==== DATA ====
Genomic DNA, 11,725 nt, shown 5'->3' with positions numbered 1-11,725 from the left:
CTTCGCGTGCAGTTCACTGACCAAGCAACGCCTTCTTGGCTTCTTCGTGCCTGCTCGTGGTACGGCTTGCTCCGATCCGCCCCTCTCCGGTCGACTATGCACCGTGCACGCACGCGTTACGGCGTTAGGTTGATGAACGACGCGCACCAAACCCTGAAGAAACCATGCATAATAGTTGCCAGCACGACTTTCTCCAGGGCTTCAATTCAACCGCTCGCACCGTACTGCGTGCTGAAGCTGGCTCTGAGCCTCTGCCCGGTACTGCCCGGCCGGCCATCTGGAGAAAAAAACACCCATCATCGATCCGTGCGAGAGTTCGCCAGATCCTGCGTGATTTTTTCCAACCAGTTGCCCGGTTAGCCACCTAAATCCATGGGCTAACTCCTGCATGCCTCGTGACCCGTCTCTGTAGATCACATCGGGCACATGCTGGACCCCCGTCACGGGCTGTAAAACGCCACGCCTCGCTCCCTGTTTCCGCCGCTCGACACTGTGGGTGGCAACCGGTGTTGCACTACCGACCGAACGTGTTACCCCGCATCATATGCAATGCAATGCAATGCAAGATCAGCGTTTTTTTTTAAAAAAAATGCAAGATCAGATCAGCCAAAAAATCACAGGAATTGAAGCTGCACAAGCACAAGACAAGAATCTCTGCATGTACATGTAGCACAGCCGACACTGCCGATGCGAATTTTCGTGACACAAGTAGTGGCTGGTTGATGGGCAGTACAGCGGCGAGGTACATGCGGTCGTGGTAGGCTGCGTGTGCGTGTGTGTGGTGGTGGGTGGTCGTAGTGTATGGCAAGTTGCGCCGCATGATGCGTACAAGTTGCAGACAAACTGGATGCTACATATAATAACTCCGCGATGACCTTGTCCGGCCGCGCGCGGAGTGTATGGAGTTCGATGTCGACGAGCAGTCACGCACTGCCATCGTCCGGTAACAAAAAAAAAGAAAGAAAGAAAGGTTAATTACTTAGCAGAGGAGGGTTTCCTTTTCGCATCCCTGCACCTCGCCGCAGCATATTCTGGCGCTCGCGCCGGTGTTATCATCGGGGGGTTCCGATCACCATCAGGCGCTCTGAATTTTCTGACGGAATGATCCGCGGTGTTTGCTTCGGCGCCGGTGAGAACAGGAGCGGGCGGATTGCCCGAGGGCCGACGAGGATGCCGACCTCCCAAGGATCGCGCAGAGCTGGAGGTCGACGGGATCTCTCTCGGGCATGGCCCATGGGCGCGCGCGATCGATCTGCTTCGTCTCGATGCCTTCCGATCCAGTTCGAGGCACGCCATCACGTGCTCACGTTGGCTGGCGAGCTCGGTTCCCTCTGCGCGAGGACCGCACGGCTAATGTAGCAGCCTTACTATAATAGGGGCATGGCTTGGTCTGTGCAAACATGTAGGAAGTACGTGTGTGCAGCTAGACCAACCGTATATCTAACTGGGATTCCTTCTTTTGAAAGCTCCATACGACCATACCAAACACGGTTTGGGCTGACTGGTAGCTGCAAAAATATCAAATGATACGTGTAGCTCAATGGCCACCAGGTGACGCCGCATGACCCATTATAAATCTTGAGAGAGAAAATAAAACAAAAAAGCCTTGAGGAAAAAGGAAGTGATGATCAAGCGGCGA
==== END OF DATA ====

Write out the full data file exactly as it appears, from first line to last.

Genomic DNA, 11,725 nt, shown 5'->3' with positions numbered 1-11,725 from the left:
CTTCGCGTGCAGTTCACTGACCAAGCAACGCCTTCTTGGCTTCTTCGTGCCTGCTCGTGGTACGGCTTGCTCCGATCCGCCCCTCTCCGGTCGACTATGCACCGTGCACGCACGCGTTACGGCGTTAGGTTGATGAACGACGCGCACCAAACCCTGAAGAAACCATGCATAATAGTTGCCAGCACGACTTTCTCCAGGGCTTCAATTCAACCGCTCGCACCGTACTGCGTGCTGAAGCTGGCTCTGAGCCTCTGCCCGGTACTGCCCGGCCGGCCATCTGGAGAAAAAAACACCCATCATCGATCCGTGCGAGAGTTCGCCAGATCCTGCGTGATTTTTTCCAACCAGTTGCCCGGTTAGCCACCTAAATCCATGGGCTAACTCCTGCATGCCTCGTGACCCGTCTCTGTAGATCACATCGGGCACATGCTGGACCCCCGTCACGGGCTGTAAAACGCCACGCCTCGCTCCCTGTTTCCGCCGCTCGACACTGTGGGTGGCAACCGGTGTTGCACTACCGACCGAACGTGTTACCCCGCATCATATGCAATGCAATGCAATGCAAGATCAGCGTTTTTTTTTAAAAAAAATGCAAGATCAGATCAGCCAAAAAATCACAGGAATTGAAGCTGCACAAGCACAAGACAAGAATCTCTGCATGTACATGTAGCACAGCCGACACTGCCGATGCGAATTTTCGTGACACAAGTAGTGGCTGGTTGATGGGCAGTACAGCGGCGAGGTACATGCGGTCGTGGTAGGCTGCGTGTGCGTGTGTGTGGTGGTGGGTGGTCGTAGTGTATGGCAAGTTGCGCCGCATGATGCGTACAAGTTGCAGACAAACTGGATGCTACATATAATAACTCCGCGATGACCTTGTCCGGCCGCGCGCGGAGTGTATGGAGTTCGATGTCGACGAGCAGTCACGCACTGCCATCGTCCGGTAACAAAAAAAAAGAAAGAAAGAAAGGTTAATTACTTAGCAGAGGAGGGTTTCCTTTTCGCATCCCTGCACCTCGCCGCAGCATATTCTGGCGCTCGCGCCGGTGTTATCATCGGGGGGTTCCGATCACCATCAGGCGCTCTGAATTTTCTGACGGAATGATCCGCGGTGTTTGCTTCGGCGCCGGTGAGAACAGGAGCGGGCGGATTGCCCGAGGGCCGACGAGGATGCCGACCTCCCAAGGATCGCGCAGAGCTGGAGGTCGACGGGATCTCTCTCGGGCATGGCCCATGGGCGCGCGCGATCGATCTGCTTCGTCTCGATGCCTTCCGATCCAGTTCGAGGCACGCCATCACGTGCTCACGTTGGCTGGCGAGCTCGGTTCCCTCTGCGCGAGGACCGCACGGCTAATGTAGCAGCCTTACTATAATAGGGGCATGGCTTGGTCTGTGCAAACATGTAGGAAGTACGTGTGTGCAGCTAGACCAACCGTATATCTAACTGGGATTCCTTCTTTTGAAAGCTCCATACGACCATACCAAACACGGTTTGGGCTGACTGGTAGCTGCAAAAATATCAAATGATACGTGTAGCTCAATGGCCACCAGGTGACGCCGCATGACCCATTATAAATCTTGAGAGAGAAAATAAAACAAAAAAGCCTTGAGGAAAAAGGAAGTGATGATCAAGCGGCGA